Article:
The easily accessible wild areas of the world are being overused. You hear this as often about Ngorongoro Crater as Arches or Zion. It’s a challenge to those of us who want to show people their grandeur, and it’s even more of a challenge to the conservators who want to preserve them.
As an African guide I search for those less used places that prove just as grand, so that my clients don’t become discouraged. That’s exactly how Kathleen and I approached our vacation to Utah’s parks. We hired guides who knew how to avoid the crowds but still find the treasures. We weren’t disappointed!
In Canyonlands, Arches and Canyon de Chelly, we squeezed into powerful Toyota Landcruisers driven by excellent driver/guides. Avoiding main entrances, we entered via back roads often over private land.
We were rarely on paved roads. The Jeep Grand Cherokee that we’ve rented meets the national park service specs needed to get into these areas but I’m very glad we didn’t try most of them. We only drove ourselves over the difficult Valley of the Gods road outside Monument Valley, but I turned back after one little hump where I couldn’t see the road continuing and there was a 400-foot drop to our left!
Experienced driver/guides took us over the magnificent Shafer and White Rim trails of Canyonlands, and though much easier, the Salt Valley Road of Arches.
We saw practically no one. In several cases we then exited through the main entrances, and even at the end of the day, saw lines of vehicles waiting to get in. I really couldn’t understand it, because most were ordinary cars or tour buses and vans with little chance of having much daylight left.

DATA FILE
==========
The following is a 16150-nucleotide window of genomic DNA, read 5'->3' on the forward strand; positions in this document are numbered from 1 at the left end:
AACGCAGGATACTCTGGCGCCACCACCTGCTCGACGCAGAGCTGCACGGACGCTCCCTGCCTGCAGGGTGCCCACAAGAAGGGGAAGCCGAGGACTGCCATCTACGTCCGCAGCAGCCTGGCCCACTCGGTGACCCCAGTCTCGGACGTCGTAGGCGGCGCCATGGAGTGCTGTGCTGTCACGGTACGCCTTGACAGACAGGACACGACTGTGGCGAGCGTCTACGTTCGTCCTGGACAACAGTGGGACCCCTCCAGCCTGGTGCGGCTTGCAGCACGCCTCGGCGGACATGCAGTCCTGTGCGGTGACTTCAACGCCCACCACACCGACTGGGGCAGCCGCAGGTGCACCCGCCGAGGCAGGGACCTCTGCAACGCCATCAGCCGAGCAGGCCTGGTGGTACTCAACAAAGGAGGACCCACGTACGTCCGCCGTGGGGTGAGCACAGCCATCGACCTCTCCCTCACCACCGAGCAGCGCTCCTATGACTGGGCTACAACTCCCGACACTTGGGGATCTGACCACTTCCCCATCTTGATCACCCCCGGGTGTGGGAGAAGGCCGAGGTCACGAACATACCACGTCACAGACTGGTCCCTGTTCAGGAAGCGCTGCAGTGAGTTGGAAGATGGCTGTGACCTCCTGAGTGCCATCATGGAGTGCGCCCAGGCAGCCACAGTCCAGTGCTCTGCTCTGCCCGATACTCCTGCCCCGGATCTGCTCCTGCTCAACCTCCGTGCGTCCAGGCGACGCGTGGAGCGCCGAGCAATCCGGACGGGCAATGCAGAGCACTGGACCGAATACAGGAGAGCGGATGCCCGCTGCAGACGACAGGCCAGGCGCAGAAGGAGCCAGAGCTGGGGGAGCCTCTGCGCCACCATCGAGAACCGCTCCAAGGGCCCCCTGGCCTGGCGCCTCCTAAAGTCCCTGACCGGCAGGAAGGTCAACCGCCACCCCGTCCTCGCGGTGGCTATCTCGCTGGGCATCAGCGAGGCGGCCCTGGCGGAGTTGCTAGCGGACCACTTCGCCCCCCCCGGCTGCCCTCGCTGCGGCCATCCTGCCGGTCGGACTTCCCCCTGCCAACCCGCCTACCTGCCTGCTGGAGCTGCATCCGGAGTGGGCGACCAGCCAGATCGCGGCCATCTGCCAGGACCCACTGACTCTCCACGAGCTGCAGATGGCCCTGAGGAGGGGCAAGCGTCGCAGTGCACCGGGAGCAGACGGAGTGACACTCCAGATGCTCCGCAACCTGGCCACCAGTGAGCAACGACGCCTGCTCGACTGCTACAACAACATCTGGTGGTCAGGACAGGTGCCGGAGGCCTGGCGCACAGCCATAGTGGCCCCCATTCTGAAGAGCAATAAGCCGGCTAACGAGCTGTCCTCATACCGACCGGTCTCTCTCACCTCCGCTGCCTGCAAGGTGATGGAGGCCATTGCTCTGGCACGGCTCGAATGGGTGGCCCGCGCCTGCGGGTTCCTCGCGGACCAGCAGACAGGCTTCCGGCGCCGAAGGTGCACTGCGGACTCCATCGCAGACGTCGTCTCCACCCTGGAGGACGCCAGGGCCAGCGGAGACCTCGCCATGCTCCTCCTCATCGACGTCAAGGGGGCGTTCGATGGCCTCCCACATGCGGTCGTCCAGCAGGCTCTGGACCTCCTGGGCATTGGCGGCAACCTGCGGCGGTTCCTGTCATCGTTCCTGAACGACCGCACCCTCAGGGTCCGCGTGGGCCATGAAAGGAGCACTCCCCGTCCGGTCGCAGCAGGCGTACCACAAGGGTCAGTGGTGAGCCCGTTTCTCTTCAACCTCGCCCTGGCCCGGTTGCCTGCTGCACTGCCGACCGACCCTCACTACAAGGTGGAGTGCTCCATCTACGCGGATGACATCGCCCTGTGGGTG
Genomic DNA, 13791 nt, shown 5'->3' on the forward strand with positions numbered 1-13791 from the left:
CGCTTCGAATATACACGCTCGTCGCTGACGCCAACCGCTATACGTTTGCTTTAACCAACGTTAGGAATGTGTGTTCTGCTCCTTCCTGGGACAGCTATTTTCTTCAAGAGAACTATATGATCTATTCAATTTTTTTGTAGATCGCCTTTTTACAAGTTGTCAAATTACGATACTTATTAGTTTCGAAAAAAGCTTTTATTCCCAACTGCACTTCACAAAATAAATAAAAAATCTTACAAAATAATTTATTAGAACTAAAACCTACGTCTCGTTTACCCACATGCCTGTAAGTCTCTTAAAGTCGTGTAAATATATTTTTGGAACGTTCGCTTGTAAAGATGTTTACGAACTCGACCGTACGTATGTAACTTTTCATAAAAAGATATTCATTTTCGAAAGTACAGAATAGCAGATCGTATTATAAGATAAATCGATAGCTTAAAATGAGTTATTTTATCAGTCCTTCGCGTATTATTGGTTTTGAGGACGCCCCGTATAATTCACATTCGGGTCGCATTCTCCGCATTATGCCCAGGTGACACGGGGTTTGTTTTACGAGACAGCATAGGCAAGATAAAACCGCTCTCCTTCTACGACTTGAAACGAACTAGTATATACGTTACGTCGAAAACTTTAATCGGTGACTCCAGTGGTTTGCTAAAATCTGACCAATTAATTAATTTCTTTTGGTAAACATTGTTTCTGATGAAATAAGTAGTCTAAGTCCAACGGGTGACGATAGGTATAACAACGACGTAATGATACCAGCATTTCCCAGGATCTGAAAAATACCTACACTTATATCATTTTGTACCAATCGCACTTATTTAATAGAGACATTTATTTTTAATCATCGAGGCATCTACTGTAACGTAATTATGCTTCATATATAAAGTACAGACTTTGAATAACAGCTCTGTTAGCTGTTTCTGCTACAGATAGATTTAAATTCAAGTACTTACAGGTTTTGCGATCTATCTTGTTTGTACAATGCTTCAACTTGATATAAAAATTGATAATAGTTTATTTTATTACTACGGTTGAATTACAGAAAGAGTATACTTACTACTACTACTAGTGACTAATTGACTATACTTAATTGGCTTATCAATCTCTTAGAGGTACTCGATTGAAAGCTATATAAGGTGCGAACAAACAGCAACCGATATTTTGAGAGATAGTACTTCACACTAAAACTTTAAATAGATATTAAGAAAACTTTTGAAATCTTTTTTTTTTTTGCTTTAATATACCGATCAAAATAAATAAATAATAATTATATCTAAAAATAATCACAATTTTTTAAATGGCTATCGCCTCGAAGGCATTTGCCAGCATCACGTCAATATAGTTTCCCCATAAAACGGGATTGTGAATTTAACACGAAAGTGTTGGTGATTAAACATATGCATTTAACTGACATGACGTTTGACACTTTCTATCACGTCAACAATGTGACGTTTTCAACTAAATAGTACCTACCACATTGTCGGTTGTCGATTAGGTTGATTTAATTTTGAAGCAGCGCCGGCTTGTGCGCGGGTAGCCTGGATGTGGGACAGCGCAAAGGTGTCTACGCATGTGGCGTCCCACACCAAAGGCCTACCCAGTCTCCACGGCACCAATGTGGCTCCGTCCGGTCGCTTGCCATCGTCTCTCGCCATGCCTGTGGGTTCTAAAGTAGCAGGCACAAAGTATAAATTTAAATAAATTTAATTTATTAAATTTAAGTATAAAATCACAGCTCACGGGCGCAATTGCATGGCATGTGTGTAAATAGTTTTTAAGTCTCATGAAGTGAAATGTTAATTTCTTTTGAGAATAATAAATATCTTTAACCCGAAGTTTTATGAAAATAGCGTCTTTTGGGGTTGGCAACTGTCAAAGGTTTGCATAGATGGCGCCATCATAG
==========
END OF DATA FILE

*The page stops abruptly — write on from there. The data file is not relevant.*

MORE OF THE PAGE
I do the same thing in Africa. Into the Lemuta plains of the Serengeti or the Kerio Valley of the NCAA we traverse vast areas usually filled with game and see nobody else. It takes special vehicles and special drivers to do this, and just like my own situation in East Africa, it takes at least two vehicles for safety. Even though Kathleen and I hired a private tour with our own guide and single vehicle for the various Utah parks, our driver/guides insisted on traveling in tandem with another guide for safety.
By the way, just as in my own case with Ngorongoro Crater, our private driver/guides through the Utah parks warned us that we can’t miss the most heavily visited sites. There’s a reason they’re heavily visited! So we suffered the crowds at Two Windows in Arches just as I insist my clients go down into Ngorongoro Crater National Park.
The nearly 5 million visitors expected this year to a single Utah national park has provoked authorities to consider a reservations system at least for Zion national park. This is exactly what the authorities at Ngorongoro have considered.
The other equally critical side of the coin is the health of the ecosystem. In East Africa it’s the topsoil, and the reason there are fewer and fewer off-road areas. It’s why on our own safaris into these areas we avoid recent tracks while sticking to deep, old tracks that have little chance of regeneration.
In Utah it’s the same. Utah is a high desert and the cryptobiotic soil crust that holds the entire ecosystem together is never more than about 5″ deep! It may take a decade to form before a Joshua tree or pinon pine can form root. A single bootstep can destroy 20 years of creation.
Imagine trying to keep 5 million people on the trails!
The balance between preserving the earth’s wildernesses and making them accessible to people strikes me as just as great a challenge as addressing the growing wildlife/human conflict in East Africa.
Scientists know the value of biodiversity, but we laymen know the value of experiential diversity and especially that of the diminishing wildernesses of the earth. How much constraint must be placed on our experiences for them to remain viable?